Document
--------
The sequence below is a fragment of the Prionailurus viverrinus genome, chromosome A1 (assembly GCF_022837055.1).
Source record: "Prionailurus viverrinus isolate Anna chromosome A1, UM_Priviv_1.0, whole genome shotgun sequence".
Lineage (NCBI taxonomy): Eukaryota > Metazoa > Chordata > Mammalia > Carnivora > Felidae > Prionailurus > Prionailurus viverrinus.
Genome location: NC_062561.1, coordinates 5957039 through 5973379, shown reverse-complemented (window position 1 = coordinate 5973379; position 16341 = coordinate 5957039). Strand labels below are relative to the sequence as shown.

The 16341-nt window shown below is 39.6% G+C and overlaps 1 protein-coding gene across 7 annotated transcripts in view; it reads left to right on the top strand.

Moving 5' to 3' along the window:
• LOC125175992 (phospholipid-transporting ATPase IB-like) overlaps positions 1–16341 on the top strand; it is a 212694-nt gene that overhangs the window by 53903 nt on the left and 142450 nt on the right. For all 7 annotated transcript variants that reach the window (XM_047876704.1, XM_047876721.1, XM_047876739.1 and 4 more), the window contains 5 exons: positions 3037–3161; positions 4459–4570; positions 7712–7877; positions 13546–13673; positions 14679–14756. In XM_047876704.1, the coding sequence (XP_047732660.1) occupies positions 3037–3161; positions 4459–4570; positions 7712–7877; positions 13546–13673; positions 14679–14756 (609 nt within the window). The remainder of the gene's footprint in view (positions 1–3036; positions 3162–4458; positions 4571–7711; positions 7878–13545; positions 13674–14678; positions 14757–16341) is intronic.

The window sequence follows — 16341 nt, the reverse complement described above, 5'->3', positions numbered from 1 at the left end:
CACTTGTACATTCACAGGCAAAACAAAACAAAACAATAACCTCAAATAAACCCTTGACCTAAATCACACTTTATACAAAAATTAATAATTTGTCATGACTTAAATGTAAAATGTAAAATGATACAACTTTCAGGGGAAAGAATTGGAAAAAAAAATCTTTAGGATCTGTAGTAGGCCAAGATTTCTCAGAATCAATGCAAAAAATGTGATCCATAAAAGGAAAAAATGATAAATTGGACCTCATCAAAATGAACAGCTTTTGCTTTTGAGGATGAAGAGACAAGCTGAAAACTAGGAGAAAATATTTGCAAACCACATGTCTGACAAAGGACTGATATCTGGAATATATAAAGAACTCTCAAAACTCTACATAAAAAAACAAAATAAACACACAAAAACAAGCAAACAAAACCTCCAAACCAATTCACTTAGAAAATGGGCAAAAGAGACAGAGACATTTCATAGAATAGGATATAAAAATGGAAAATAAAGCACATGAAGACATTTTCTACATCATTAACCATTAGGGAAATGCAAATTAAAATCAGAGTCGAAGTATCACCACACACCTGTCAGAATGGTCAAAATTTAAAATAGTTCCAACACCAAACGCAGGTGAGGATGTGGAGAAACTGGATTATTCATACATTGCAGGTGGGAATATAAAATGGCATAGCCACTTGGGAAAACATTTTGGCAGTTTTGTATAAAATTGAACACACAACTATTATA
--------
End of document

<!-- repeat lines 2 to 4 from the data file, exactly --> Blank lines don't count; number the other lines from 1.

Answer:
Source record: "Prionailurus viverrinus isolate Anna chromosome A1, UM_Priviv_1.0, whole genome shotgun sequence".
Lineage (NCBI taxonomy): Eukaryota > Metazoa > Chordata > Mammalia > Carnivora > Felidae > Prionailurus > Prionailurus viverrinus.
Genome location: NC_062561.1, coordinates 5957039 through 5973379, shown reverse-complemented (window position 1 = coordinate 5973379; position 16341 = coordinate 5957039). Strand labels below are relative to the sequence as shown.